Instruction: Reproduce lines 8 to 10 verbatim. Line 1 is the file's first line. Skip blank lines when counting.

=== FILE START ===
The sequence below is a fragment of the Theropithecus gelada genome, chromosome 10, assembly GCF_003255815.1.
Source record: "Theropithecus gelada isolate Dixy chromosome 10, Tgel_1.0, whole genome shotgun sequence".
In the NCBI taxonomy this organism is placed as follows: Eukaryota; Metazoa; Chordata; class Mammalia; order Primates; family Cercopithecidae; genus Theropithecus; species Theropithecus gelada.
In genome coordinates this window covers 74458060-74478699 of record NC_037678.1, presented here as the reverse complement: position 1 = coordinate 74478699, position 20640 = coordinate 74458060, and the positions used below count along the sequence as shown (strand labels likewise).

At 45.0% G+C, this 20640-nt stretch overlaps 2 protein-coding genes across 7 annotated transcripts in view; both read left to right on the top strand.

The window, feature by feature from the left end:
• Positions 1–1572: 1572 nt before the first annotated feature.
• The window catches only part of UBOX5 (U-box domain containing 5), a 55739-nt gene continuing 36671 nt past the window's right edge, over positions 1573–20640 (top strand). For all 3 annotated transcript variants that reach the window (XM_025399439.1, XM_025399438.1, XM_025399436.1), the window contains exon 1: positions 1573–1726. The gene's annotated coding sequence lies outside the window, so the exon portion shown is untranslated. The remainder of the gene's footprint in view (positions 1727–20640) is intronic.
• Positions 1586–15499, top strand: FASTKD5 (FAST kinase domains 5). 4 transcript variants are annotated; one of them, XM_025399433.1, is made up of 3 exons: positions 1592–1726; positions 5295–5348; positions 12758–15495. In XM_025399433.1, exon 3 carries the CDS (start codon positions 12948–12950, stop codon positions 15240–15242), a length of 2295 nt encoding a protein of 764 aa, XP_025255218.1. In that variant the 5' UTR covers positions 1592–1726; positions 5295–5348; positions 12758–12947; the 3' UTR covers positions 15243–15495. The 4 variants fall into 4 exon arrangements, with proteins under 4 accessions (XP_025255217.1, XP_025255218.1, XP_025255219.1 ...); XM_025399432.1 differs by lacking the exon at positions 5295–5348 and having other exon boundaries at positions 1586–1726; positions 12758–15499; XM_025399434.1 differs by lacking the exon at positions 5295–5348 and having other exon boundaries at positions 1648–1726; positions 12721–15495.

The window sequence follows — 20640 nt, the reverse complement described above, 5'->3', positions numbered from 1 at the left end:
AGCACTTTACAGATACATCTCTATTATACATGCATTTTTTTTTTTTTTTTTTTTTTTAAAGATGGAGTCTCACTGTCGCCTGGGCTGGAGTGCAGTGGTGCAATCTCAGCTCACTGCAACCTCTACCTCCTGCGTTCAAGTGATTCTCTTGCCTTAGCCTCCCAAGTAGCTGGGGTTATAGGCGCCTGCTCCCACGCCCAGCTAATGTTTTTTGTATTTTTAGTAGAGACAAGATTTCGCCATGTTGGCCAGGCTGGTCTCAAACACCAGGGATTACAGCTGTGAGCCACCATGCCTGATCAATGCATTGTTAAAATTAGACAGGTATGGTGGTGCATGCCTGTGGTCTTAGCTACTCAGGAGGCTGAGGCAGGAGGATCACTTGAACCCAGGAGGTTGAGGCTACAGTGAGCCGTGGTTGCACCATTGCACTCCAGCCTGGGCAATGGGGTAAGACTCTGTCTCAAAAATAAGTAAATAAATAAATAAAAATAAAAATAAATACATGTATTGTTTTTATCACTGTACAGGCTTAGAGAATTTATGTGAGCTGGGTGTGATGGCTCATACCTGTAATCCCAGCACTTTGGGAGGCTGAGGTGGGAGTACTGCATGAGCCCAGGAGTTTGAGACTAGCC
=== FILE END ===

• The window catches only part of UBOX5 (U-box domain containing 5), a 55739-nt gene continuing 36671 nt past the window's right edge, over positions 1573–20640 (top strand). For all 3 annotated transcript variants that reach the window (XM_025399439.1, XM_025399438.1, XM_025399436.1), the window contains exon 1: positions 1573–1726. The gene's annotated coding sequence lies outside the window, so the exon portion shown is untranslated. The remainder of the gene's footprint in view (positions 1727–20640) is intronic.
• Positions 1586–15499, top strand: FASTKD5 (FAST kinase domains 5). 4 transcript variants are annotated; one of them, XM_025399433.1, is made up of 3 exons: positions 1592–1726; positions 5295–5348; positions 12758–15495. In XM_025399433.1, exon 3 carries the CDS (start codon positions 12948–12950, stop codon positions 15240–15242), a length of 2295 nt encoding a protein of 764 aa, XP_025255218.1. In that variant the 5' UTR covers positions 1592–1726; positions 5295–5348; positions 12758–12947; the 3' UTR covers positions 15243–15495. The 4 variants fall into 4 exon arrangements, with proteins under 4 accessions (XP_025255217.1, XP_025255218.1, XP_025255219.1 ...); XM_025399432.1 differs by lacking the exon at positions 5295–5348 and having other exon boundaries at positions 1586–1726; positions 12758–15499; XM_025399434.1 differs by lacking the exon at positions 5295–5348 and having other exon boundaries at positions 1648–1726; positions 12721–15495.

The window sequence follows — 20640 nt, the reverse complement described above, 5'->3', positions numbered from 1 at the left end: